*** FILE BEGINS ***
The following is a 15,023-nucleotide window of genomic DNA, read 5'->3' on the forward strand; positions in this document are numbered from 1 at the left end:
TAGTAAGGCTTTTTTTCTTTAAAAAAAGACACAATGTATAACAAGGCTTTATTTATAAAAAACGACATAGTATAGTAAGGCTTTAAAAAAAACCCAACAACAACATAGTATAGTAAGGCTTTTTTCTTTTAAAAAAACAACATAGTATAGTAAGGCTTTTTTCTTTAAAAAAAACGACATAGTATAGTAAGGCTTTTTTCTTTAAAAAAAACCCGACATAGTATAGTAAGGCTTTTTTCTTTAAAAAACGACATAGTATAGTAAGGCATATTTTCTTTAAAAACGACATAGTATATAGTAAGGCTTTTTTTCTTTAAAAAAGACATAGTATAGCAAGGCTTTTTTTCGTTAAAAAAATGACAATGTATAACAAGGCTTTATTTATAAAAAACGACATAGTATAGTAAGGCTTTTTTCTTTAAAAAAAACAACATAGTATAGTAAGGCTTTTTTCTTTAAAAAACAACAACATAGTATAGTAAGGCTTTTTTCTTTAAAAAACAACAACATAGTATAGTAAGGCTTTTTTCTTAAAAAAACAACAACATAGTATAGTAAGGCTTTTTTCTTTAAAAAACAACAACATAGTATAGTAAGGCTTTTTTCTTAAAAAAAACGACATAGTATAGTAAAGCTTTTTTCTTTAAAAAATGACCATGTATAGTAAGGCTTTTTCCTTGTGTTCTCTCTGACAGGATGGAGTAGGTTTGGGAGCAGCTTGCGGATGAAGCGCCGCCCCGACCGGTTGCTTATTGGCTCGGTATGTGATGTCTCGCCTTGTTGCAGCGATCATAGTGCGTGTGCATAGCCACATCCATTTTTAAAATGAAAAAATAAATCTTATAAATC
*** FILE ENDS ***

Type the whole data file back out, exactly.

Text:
The following is a 15,023-nucleotide window of genomic DNA, read 5'->3' on the forward strand; positions in this document are numbered from 1 at the left end:
TAGTAAGGCTTTTTTTCTTTAAAAAAAGACACAATGTATAACAAGGCTTTATTTATAAAAAACGACATAGTATAGTAAGGCTTTAAAAAAAACCCAACAACAACATAGTATAGTAAGGCTTTTTTCTTTTAAAAAAACAACATAGTATAGTAAGGCTTTTTTCTTTAAAAAAAACGACATAGTATAGTAAGGCTTTTTTCTTTAAAAAAAACCCGACATAGTATAGTAAGGCTTTTTTCTTTAAAAAACGACATAGTATAGTAAGGCATATTTTCTTTAAAAACGACATAGTATATAGTAAGGCTTTTTTTCTTTAAAAAAGACATAGTATAGCAAGGCTTTTTTTCGTTAAAAAAATGACAATGTATAACAAGGCTTTATTTATAAAAAACGACATAGTATAGTAAGGCTTTTTTCTTTAAAAAAAACAACATAGTATAGTAAGGCTTTTTTCTTTAAAAAACAACAACATAGTATAGTAAGGCTTTTTTCTTTAAAAAACAACAACATAGTATAGTAAGGCTTTTTTCTTAAAAAAACAACAACATAGTATAGTAAGGCTTTTTTCTTTAAAAAACAACAACATAGTATAGTAAGGCTTTTTTCTTAAAAAAAACGACATAGTATAGTAAAGCTTTTTTCTTTAAAAAATGACCATGTATAGTAAGGCTTTTTCCTTGTGTTCTCTCTGACAGGATGGAGTAGGTTTGGGAGCAGCTTGCGGATGAAGCGCCGCCCCGACCGGTTGCTTATTGGCTCGGTATGTGATGTCTCGCCTTGTTGCAGCGATCATAGTGCGTGTGCATAGCCACATCCATTTTTAAAATGAAAAAATAAATCTTATAAATC